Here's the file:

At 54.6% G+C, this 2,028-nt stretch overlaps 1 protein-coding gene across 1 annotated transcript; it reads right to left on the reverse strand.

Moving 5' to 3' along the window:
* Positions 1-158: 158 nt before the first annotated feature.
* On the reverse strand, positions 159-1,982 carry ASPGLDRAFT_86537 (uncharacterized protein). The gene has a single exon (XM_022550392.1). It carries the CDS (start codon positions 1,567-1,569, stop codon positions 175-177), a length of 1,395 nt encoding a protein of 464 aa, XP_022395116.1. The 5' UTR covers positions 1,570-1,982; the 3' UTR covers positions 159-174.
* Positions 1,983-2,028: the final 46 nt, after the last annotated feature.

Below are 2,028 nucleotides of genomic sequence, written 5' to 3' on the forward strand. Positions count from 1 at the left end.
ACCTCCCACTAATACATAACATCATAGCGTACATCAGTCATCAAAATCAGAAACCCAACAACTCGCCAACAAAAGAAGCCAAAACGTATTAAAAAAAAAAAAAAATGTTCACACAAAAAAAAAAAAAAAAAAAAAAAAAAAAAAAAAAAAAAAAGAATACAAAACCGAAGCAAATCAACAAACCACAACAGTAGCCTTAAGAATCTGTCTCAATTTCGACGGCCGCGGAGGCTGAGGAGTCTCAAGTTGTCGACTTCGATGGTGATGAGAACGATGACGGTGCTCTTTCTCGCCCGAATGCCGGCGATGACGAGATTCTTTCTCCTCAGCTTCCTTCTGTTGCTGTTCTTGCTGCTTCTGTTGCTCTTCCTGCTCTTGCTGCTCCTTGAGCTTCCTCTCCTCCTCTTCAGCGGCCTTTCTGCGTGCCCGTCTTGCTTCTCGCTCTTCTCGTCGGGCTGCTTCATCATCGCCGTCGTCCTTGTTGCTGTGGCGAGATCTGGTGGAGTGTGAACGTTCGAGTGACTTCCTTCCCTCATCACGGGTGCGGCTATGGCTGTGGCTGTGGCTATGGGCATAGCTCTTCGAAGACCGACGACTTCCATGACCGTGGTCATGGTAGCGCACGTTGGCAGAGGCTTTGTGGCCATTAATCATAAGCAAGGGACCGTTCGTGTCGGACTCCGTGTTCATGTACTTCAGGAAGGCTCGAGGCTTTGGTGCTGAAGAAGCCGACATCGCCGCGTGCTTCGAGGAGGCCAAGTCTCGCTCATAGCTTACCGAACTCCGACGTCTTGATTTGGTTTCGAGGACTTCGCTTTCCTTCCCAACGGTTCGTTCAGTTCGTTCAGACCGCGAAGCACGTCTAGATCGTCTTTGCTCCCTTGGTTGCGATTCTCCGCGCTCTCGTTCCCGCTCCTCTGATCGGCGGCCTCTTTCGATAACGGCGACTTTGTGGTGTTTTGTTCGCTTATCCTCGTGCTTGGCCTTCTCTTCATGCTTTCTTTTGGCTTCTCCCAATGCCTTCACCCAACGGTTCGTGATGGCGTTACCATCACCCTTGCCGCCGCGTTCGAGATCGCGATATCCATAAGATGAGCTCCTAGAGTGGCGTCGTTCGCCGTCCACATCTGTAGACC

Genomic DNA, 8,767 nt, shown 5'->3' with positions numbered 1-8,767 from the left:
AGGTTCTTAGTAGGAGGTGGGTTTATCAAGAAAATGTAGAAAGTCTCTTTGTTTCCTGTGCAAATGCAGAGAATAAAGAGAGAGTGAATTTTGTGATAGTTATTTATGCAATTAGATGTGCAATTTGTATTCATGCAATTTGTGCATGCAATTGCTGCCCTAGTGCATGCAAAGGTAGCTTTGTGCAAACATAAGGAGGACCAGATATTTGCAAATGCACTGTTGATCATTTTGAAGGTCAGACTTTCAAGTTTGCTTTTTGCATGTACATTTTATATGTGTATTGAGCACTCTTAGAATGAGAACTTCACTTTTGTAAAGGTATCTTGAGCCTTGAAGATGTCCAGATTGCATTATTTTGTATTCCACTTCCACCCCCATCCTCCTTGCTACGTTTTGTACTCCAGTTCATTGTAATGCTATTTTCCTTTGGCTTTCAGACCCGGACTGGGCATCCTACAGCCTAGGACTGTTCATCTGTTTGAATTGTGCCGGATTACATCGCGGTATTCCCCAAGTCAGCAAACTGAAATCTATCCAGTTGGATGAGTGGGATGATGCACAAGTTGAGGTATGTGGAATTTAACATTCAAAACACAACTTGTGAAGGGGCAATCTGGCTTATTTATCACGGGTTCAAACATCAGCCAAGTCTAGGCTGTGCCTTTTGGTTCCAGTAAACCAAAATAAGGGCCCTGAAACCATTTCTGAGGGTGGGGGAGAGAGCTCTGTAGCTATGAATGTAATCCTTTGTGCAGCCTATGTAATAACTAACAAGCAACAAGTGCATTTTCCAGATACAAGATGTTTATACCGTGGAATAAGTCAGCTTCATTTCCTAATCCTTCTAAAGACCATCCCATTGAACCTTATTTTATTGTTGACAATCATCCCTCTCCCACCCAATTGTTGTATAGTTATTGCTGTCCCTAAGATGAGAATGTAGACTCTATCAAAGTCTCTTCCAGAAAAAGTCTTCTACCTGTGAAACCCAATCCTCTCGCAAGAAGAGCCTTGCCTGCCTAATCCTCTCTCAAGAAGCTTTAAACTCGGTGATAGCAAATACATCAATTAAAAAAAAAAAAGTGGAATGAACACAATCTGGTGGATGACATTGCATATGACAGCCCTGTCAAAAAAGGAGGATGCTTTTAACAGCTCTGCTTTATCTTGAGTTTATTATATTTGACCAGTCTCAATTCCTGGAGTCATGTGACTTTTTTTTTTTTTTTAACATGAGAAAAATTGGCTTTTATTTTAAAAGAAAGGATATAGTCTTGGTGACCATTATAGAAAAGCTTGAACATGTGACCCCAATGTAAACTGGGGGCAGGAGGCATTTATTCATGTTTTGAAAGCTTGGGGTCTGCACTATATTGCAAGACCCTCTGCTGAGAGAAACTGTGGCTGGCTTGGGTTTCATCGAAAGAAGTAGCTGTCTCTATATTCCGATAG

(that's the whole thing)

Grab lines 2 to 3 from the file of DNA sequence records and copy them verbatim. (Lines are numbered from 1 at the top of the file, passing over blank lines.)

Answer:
Moving 5' to 3' along the window:
* Positions 1-158: 158 nt before the first annotated feature.